Dance as entertainment is fine, so since the public at large has been mentioned, why not teach Western dance to the public with accurate instruments, period steps and enthusiastic instructors? There are so many lively dances and tavern tunes that would draw just as well. Spoonfeeding the public stereotypes is counterintuitive. One should never assume what the public is thinking, when asking the public directly is always an option.

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Actually, I find interest in historical accuracy to be on the rise at the events I attend. Michael Bagley basically carved out a small PC niche in the party atmosphere of the Pirate Fest on Put-in-Bay there which over the last 4 years has all but overtaken the Ren Fest attitude that dominated the first year of the event. In fact, most of the fantasy clothing is now on the audience, not on those who are there participating in the performances at the event. Even Fort Taylor has seen a decided shift in interest to historical-based presentation from my perspective. It grows more acute each year. This is not to say that there aren't those who enjoy the fantasy aspects, but with all the historical programs on TV, people are better informed and more interested in the historical perspective than they were when I first started doing the surgeon display.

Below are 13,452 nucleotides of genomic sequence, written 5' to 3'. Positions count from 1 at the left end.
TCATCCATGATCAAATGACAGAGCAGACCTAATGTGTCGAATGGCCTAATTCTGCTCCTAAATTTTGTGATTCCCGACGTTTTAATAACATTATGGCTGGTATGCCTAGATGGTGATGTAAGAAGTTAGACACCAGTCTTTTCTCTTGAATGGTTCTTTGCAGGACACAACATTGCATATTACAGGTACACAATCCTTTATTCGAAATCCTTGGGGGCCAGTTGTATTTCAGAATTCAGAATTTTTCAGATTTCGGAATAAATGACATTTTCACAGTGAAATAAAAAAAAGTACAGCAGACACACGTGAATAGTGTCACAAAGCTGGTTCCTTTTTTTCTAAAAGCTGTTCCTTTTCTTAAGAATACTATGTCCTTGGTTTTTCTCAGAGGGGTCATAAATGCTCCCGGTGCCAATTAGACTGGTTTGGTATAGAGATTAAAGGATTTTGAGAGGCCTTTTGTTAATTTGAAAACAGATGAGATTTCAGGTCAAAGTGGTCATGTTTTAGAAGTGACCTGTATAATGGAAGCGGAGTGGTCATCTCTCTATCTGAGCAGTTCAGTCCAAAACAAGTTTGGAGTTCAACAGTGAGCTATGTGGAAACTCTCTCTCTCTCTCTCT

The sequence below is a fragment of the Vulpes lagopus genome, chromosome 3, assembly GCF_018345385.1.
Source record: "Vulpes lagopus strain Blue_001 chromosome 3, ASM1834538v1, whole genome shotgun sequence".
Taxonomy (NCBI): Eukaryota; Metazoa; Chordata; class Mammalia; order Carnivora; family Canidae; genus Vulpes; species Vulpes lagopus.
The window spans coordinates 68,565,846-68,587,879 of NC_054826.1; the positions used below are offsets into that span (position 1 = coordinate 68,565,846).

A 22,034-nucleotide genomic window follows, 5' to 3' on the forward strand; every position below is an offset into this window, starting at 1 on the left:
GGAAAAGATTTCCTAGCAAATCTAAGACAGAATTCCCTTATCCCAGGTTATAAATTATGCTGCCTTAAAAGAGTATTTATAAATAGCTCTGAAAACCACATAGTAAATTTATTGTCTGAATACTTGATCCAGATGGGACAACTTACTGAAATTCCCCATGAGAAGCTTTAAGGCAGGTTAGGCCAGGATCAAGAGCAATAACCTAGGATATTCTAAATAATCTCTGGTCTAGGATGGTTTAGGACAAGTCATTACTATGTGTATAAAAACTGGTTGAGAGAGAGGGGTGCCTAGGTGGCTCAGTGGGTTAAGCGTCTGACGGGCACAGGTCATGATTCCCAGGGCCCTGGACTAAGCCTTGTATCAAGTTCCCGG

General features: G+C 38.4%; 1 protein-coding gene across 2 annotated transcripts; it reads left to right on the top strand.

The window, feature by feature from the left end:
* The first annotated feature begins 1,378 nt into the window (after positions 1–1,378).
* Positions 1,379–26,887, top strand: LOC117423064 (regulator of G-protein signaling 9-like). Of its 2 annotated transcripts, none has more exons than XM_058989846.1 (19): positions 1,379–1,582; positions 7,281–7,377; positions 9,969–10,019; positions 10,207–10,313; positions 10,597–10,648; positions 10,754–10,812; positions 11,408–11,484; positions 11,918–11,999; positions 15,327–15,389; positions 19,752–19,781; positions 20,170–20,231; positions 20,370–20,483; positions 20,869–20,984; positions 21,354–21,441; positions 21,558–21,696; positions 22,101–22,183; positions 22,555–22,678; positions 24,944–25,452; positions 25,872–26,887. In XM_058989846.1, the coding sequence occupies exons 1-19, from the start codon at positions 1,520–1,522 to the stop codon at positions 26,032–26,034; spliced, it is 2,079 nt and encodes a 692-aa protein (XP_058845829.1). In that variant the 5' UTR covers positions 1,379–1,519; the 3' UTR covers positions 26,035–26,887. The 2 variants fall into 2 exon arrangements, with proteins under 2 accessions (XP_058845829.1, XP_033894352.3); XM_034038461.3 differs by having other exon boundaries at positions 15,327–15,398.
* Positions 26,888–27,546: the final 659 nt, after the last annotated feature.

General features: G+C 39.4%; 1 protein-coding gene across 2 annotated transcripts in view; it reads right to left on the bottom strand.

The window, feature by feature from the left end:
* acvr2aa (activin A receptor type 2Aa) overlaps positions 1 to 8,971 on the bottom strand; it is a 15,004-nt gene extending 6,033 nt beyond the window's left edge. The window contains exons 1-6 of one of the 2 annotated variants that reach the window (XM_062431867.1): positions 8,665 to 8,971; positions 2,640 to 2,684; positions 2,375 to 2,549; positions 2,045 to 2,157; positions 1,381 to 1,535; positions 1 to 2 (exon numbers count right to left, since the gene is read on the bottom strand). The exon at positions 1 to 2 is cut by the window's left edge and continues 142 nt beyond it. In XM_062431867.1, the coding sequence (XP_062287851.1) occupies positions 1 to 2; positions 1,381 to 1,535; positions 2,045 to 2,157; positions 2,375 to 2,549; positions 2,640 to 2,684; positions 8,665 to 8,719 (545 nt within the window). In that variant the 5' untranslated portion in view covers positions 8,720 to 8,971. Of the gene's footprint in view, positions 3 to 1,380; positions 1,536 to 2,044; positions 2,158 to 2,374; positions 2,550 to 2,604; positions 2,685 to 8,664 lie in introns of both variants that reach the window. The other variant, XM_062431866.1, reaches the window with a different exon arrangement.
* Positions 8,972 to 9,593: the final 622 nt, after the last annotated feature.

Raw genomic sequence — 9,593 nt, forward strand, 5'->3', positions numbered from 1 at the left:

I suspect if you put together a period accurate public dance instructional at one of these events and publicized it well, you might find interest. I also find if you repeat things like that, interest grows from year to year as word of mouth spreads. People will always enjoy things they participate in and learn from over simple presented entertainment. (I learned that from doing skills trainings a decade ago.)